This blog now on GitHub Pages!

GitHub After a few years with Wordpress on a VPS server, I've moved this site over to Jekyll running on GitHub Pages.

Jekyll is a framework for building static sites from template files, which is vastly different to the database-oriented CMS model of Wordpress. As such, it lacks some of the more dynamic features of Wordpress (such as locally-hosted comments), but for this site the switch made a lot of sense for a number of reasons:

  • Jekyll has code highlighting support built-in. In contrast I spent a whole evening trying to find a decent plugin for Wordpress.
  • Jekyll supports markdown, so I can write my posts in Macdown to get a decent "live" preview as I write.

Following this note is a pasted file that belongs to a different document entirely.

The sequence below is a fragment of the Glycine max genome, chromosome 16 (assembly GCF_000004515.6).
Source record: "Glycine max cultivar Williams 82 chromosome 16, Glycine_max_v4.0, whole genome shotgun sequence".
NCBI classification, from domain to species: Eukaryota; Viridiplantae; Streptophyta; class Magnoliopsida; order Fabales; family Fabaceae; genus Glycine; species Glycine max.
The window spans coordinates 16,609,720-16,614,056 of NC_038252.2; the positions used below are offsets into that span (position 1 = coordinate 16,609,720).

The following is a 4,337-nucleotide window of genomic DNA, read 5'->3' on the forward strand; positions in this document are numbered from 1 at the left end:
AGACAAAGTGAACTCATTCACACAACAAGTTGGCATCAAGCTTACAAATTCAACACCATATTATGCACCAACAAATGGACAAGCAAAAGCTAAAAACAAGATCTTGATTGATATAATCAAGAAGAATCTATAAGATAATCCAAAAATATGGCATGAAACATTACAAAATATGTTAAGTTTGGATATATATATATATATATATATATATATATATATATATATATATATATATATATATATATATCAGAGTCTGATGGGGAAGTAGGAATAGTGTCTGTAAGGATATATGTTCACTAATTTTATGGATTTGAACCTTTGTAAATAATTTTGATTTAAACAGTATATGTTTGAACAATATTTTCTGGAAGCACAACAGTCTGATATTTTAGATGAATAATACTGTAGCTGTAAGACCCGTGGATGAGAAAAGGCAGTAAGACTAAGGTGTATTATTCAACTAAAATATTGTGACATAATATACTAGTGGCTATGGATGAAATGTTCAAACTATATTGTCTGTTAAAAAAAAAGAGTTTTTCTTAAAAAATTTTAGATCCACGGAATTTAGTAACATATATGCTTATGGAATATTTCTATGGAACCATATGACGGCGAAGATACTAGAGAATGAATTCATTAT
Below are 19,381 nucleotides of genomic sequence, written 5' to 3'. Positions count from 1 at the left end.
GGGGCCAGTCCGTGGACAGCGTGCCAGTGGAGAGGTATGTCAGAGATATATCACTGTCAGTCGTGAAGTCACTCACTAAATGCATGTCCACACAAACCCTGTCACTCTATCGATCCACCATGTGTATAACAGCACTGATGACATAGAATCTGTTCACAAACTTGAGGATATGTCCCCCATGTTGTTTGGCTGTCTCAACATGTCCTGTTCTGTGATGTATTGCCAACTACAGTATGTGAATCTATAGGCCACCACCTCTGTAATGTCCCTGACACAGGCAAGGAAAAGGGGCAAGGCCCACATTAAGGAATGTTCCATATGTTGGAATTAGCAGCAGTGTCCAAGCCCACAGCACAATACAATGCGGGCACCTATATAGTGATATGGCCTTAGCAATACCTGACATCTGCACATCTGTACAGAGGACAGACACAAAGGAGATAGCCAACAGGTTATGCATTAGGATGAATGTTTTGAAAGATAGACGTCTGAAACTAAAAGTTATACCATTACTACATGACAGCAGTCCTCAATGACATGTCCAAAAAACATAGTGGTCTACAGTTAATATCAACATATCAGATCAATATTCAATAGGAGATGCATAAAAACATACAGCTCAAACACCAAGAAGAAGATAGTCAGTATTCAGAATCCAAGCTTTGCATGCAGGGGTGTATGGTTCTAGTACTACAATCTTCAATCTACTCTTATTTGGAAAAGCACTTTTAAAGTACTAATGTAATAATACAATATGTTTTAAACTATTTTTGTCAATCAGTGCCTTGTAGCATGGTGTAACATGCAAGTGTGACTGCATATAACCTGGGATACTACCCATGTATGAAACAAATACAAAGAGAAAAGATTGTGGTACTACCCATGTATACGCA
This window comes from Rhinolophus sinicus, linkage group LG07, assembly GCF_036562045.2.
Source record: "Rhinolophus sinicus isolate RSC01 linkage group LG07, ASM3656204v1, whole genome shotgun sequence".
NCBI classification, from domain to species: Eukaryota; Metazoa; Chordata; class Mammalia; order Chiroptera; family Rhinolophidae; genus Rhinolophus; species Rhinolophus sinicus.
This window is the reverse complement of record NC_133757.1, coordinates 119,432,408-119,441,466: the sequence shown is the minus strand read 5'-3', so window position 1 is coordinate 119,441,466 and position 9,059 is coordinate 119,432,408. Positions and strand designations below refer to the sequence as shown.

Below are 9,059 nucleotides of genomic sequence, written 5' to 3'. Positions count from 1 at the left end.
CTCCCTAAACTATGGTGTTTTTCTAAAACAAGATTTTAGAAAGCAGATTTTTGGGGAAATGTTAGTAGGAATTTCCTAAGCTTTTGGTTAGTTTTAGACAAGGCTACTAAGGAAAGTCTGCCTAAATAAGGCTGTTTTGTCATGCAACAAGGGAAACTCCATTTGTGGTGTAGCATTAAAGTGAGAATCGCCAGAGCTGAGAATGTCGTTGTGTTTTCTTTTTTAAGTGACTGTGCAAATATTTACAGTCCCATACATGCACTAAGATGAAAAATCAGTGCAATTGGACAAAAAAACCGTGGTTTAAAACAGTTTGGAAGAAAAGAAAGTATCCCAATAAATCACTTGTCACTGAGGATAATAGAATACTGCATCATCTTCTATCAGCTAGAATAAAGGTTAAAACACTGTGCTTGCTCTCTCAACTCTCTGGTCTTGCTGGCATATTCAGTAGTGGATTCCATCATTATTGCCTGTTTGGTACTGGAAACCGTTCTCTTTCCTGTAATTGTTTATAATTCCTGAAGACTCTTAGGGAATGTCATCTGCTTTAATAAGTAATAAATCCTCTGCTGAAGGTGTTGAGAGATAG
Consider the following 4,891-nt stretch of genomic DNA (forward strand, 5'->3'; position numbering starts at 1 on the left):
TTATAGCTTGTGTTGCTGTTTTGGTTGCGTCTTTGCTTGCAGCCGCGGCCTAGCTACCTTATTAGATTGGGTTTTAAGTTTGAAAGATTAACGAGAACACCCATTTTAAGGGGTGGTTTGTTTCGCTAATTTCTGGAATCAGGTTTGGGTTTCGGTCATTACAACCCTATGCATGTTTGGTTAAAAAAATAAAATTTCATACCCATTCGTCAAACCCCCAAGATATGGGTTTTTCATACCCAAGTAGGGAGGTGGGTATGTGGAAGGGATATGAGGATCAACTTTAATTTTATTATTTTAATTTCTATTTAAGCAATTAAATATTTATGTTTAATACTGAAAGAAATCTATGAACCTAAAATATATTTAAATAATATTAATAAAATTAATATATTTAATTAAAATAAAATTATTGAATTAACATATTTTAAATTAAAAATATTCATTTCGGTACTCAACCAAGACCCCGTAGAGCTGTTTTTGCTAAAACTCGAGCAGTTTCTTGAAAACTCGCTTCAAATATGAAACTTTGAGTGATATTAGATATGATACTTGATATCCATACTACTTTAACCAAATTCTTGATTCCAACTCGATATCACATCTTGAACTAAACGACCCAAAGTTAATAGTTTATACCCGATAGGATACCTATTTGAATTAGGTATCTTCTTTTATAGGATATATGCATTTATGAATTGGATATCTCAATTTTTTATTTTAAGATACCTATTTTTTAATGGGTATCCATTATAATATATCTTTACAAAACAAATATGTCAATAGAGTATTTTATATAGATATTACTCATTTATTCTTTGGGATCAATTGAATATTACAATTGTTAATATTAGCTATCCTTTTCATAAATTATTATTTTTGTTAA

• Wordpress uses a combination of filesystem storage and database storage to hold content, which is a bit of a pain when it comes to migration and backups. Jekyll keeps everything in one filesystem, which means…
  • I can keep a full history for the site in Git, so I can keep track of post changes and easily roll back if I break anything
  • Jekyll has a built in command for running a local server, so it's far easier to fiddle with theme changes without messing up the live site
  • Being static, all the work is done up-front, so pages are served blazingly-fast
  • Lacking dynamic content is no biggie. I've been using Disqus for comments for years.
  • No need to manage my own server, just set up my repo in GitHub for serving the site via GitHub Pages.
  • GitHub Pages is FREE

The move was complicated a little by the history of this site, namely that it was originally a Drupal project prior to Wordpress, so I had some iffy legacy permalink stuff going on. But the problems weren't insurmountable, especially given just how flexible Jekyll is. More on that over my next few posts…